There are many who would argue that direct procurement is procurement. Yet I typically define direct procurement, in the broadest sense, as referring to the sourcing, buying and management of ingredients, materials, parts, components, assemblies, packaging and related items, and services associated with “spend” that is accounted for under costs of goods sold (COGS) from an accounting perspective.
Hence, direct procurement is going to feature prominently at the ISM and Spend Matters Global Procurement Technology Summit that’s taking place on March 14–16 in Baltimore for good reason. It’s also a topic you’re likely reading about more frequently of late on Spend Matters and our broader media network, including MetalMiner, because our readers have told us they want to learn more about direct materials-centric procurement technology.
Of course, one could expand the above definition of “direct procurement” in different directions outside of a manufacturing context, and even argue in services-driven business that external labor can be a “direct” procurement item. But generally speaking, we usually classify direct procurement as expenditure related to producing, assembling, inventorying, protecting for shipment or otherwise impacting materials, ingredients or SKUs destined to be “purchased” by someone outside the business.
In 2016, we’re forecasting some rather curious things on the docket for direct procurement — both from a procurement and market-facing standpoint. These include:
- The second great rise of “risk management” as a core competency of direct procurement. Supply chain and supplier risk management programs and insight went from sideshow to essential during the last downturn. In 2016, we are beginning to see an increased expansion of how procurement organizations define risk management for direct spend (and their supply chain) as a willingness to purchase a new generation of dedicated solutions that are “built for purpose” so to speak.
- For manufacturers, a greater emphasis on bringing direct spend “under management” much in the same manner as indirect spend is now more effectively controlled or influenced by procurement. However, direct spend is a different purchased animal indeed and by “bringing it under management,” we’re not simply referring to slapping on an expanded purchase-to-pay wrapper around it. Rather, we’re talking about addressing it primarily via focused and dedicated solutions (some of which may also work on a similar or modified basis with indirect spend, others of which are truly unique to “direct procurement”). We expect an increasing number of North American manufacturers to proactively go to market for direct procurement technologies separate from indirect.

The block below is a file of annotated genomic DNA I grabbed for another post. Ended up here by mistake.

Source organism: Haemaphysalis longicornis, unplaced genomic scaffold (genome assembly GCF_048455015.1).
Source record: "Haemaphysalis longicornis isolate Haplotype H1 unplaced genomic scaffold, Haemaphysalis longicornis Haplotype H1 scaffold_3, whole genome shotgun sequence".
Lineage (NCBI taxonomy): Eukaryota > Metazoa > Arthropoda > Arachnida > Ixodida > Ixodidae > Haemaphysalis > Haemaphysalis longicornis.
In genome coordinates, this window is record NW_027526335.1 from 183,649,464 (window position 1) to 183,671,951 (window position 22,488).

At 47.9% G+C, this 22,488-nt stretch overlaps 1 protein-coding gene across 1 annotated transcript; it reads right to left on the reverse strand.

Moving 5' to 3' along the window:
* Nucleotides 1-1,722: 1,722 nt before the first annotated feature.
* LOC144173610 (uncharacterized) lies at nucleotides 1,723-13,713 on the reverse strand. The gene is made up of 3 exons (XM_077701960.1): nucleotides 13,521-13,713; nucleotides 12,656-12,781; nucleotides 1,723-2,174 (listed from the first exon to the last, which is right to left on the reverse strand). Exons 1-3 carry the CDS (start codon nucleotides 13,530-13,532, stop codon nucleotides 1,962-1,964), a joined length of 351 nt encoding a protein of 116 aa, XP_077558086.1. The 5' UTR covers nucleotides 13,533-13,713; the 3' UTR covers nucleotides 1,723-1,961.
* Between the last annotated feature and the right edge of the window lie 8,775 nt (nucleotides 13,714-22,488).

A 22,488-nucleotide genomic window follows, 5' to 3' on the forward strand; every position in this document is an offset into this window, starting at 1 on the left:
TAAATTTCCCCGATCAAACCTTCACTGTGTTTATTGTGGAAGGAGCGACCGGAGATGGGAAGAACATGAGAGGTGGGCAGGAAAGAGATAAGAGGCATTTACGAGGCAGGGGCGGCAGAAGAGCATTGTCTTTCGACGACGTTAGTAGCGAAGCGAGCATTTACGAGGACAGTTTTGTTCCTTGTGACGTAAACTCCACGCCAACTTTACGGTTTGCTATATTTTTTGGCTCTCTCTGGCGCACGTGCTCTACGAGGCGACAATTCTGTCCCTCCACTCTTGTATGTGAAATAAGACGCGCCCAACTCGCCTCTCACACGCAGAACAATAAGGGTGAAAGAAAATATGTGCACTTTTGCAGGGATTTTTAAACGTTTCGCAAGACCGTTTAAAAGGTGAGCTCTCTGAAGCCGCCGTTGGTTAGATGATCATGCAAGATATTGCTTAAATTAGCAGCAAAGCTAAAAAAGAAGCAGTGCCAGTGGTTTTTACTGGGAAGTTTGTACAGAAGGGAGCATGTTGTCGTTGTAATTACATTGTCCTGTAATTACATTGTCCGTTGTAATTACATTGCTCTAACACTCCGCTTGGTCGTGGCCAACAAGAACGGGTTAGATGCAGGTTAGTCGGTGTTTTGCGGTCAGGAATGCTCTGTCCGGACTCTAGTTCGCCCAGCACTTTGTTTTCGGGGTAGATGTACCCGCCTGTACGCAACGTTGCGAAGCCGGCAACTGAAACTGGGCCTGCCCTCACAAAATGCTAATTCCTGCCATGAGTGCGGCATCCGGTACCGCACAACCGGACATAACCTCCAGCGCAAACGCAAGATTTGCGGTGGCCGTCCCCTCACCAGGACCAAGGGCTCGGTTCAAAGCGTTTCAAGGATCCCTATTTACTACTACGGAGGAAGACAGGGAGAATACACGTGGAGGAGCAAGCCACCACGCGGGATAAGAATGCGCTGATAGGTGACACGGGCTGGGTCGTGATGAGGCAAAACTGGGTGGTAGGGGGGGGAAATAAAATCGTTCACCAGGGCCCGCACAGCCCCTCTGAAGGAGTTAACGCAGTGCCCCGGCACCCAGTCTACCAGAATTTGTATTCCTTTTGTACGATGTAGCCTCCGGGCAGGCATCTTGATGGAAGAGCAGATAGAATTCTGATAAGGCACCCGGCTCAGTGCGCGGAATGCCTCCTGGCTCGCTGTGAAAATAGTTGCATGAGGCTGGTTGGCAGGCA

- Continued interest in tackling volatility through commodity management approaches, either for materials or ingredients purchased directly by the organization or those acquired by sub-tier suppliers for use in goods being acquired by the company. As commodity markets turn or hit bottom and start on the upswing, this interest will be even more pronounced. The ability to closely link sourcing strategies to commodity outlooks, forecasts and changes in market conditions both for long-term (on-contract) and near-term (spot buying) will become even more valued.
- Greater enthusiasm for identifying and hiring the right talent to support the direct procurement function, whether it’s formally under procurement or in the business. We expect more companies to follow the lead of high tech manufacturers and others in recruiting analytically oriented supply chain, operations and general business graduates from specialized programs, as well as top university programs in general.
If you’re curious about the future of direct procurement and how your organization can adapt the right set of technologies to support it, join us at the ISM and Spend Matters Global Procurement Technology Summit. We also encourage Spend Matters PRO and Advisory clients to reach out to us for more information and to let us know what specific areas of direct materials procurement technology coverage will be most important to you in 2016.